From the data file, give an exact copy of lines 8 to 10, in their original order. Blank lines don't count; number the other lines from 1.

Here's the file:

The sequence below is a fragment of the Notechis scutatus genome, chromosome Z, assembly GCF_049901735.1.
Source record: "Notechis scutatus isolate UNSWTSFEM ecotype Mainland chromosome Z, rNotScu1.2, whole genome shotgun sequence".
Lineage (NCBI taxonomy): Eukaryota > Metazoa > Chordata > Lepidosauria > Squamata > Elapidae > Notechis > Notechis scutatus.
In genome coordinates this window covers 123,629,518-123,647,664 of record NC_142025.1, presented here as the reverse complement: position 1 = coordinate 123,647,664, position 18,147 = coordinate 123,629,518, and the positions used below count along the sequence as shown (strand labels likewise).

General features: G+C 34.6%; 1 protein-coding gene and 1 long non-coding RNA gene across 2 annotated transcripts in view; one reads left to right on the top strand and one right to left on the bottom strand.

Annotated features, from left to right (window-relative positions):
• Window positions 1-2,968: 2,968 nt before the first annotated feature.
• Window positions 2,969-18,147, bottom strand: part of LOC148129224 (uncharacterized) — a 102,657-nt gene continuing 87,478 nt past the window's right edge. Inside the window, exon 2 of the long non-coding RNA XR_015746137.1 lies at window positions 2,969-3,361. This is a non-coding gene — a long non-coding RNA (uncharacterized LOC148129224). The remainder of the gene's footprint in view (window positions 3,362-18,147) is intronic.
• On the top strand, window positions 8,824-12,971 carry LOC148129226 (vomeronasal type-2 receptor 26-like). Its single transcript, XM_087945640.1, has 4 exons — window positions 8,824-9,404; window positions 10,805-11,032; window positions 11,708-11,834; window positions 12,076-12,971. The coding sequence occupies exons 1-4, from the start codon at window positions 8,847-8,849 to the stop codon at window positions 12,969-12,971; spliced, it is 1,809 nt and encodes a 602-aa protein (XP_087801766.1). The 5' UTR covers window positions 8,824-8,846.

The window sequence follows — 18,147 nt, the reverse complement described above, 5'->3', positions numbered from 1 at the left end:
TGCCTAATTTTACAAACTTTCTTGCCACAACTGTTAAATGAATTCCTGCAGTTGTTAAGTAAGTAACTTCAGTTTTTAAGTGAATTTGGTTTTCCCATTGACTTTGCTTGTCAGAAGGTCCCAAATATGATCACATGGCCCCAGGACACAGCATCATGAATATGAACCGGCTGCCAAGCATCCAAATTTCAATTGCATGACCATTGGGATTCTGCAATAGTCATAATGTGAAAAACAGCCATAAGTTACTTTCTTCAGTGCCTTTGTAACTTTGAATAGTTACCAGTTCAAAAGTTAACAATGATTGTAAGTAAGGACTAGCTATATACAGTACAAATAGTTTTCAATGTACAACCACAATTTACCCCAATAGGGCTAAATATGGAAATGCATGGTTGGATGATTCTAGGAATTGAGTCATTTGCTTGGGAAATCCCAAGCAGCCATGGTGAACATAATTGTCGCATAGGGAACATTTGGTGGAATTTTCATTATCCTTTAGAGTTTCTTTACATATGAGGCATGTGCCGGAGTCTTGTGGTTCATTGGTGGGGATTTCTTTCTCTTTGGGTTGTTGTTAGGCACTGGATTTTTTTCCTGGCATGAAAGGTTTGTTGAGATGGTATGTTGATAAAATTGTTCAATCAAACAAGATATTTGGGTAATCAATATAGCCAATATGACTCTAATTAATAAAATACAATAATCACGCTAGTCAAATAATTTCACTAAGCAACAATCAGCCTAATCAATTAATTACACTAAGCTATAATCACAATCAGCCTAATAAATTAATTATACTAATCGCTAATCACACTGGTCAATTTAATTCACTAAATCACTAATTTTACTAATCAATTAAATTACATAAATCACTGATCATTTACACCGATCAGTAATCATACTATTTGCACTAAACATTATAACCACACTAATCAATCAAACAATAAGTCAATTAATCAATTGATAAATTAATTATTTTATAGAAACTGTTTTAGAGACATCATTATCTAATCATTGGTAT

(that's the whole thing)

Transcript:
• Window positions 2,969-18,147, bottom strand: part of LOC148129224 (uncharacterized) — a 102,657-nt gene continuing 87,478 nt past the window's right edge. Inside the window, exon 2 of the long non-coding RNA XR_015746137.1 lies at window positions 2,969-3,361. This is a non-coding gene — a long non-coding RNA (uncharacterized LOC148129224). The remainder of the gene's footprint in view (window positions 3,362-18,147) is intronic.
• On the top strand, window positions 8,824-12,971 carry LOC148129226 (vomeronasal type-2 receptor 26-like). Its single transcript, XM_087945640.1, has 4 exons — window positions 8,824-9,404; window positions 10,805-11,032; window positions 11,708-11,834; window positions 12,076-12,971. The coding sequence occupies exons 1-4, from the start codon at window positions 8,847-8,849 to the stop codon at window positions 12,969-12,971; spliced, it is 1,809 nt and encodes a 602-aa protein (XP_087801766.1). The 5' UTR covers window positions 8,824-8,846.

The window sequence follows — 18,147 nt, the reverse complement described above, 5'->3', positions numbered from 1 at the left end: